Because the scenes are so lovely, I like using a wide angle lens so I can capture the entire scene. Also, most yards aren’t that deep, so you usually are fairly close to the lights. I do carry a longer lens or a macro lens and switch if I want to capture the fine details or only a part of the display.

Photo of Christmas decorations in yard by Noella Ballenger

© 2010 Noella Ballenge. All Rights Reserved.

Look for rich colors in light displays.

Photo of Christmas decorationsin yard by Noella Ballenger

© 2010 Noella Ballenge. All Rights Reserved.

Inflatable decorations are difficult to photograph because they tend to have fewer lights. Use a bit longer exposure to make it “fill out”.

ISO Setting

Because it soon will be dark, I select an ISO that is higher than you would normally use. I will begin at 400 and go up from there. Going too high with the ISO can introduce noise, which creates a rather unpleasant final image. But experiment a little bit with this to see what setting gives you the results that will allow you to get the shots you want but without much noise.

Photo of Christmas lights on tree trunks by Noella Ballenger

© 2010 Noella Ballenge. All Rights Reserved.

I used a smaller aperture here so that I would get enough depth of field to have both foreground and background in focus.

Shutter Speed

In manual mode, I keep my shutter speed in a range that allows me to either hand-hold the camera or use a means of stabilization, while still achieving a sharp image. I begin around 1/125 of a second and adjust the shutter speed either up or down depending on whether the results are too light or too dark.

If they are too dark, then I might slow down the shutter to allow more light to enter the lens … say to 1/30 of a second. And if the result is too bright, then I will move my shutter speed up accordingly. The shutter speed is something that can be adjusted as the light changes from dusk to dark or if the lights of a particular display are overly bright.

Christmas photo made into Christmas card by Noella Ballenger and M. Meier
© 2010 Noella Ballenge. All Rights Reserved.

Make your images more than you think they can be. With Marla Meier’s creativity and my image, suddenly we have a one of a kind and beautiful Christmas card.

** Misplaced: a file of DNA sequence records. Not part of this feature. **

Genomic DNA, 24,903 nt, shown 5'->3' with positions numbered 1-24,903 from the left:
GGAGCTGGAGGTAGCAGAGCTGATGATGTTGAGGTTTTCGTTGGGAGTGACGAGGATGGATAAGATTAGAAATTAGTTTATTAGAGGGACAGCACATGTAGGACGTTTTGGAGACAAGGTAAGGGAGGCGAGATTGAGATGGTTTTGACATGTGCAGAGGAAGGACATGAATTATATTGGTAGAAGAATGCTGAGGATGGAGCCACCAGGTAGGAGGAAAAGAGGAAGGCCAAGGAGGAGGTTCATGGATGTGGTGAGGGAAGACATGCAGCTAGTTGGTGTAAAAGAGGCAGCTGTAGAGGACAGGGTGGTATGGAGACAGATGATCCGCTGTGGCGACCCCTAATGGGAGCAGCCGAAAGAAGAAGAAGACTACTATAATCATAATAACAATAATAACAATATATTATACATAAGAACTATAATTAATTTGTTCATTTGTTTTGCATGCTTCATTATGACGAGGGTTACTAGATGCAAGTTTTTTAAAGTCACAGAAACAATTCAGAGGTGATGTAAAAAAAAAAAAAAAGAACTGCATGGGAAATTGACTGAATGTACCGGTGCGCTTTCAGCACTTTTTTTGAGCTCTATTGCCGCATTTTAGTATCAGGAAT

Aperture Setting

Since we are working primarily with a wide angle lens, there shouldn’t be any problems with depth of field issues. But, again depending on the light and the results, I tend to select an aperture setting of around F5.6 or F 8, but sometimes I go to the widest setting and on my lens that would be an F 2.8. Again, a little fun experimentation really helps here.


Once I get my ISO, shutter speed and aperture estimated, I take a couple of photographs to see if everything is working to my satisfaction. I frequently “tinker around” a bit with the settings to see if I really think what I am using is best. Bracketing is where you take several exposures with small variations.

The way I do this is to select the shutter speed and change it in 1/3 or 1/2 stops around the original exposure. For example, if I think that ISO of 400, aperture of F 4 and a shutter speed of 1/60 is going to be best, I want to be sure be testing it. I will leave the ISO and aperture alone and shoot one at 1/30, 1/60, 1/125 to see which exposure I like best. You can do this with the aperture as well. If you leave the ISO at 400, shutter at 1/60, you can shoot one at F 2.8, F4, F5.6 and/or F8 and that will also change the exposure in small increments. But remember you can only adjust one control to get the desired bracketing.

Flash or Not to Flash

Remember to turn your auto flash off. Only occasionally do I use flash and most of the time that is with some really cute automated signs that don’t have lights other than a general floodlight. But for 99% of the time you are photographing Christmas lights, keep the flash off.

Photo of home decorated for Christmas by Noella Ballenger

© 2010 Noella Ballenge. All Rights Reserved.

Look for the beauty of the season in special light displays and this will help you with your Christmas lights photography. This looked great up close but even better from across the street.

As I celebrate my Christmas season with many beautiful photographs of the lights, let me take this time to thank my readers and online students for a wonderful year of photography discussions. I have so appreciated your comments and messages. I wish you all every joy of the season.

by Noella Ballenger

All written content (and most images) in these articles are copyrighted by the authors. Copyrighted material from Apogee Photo Mag should not be used elsewhere without seeking the authors permission.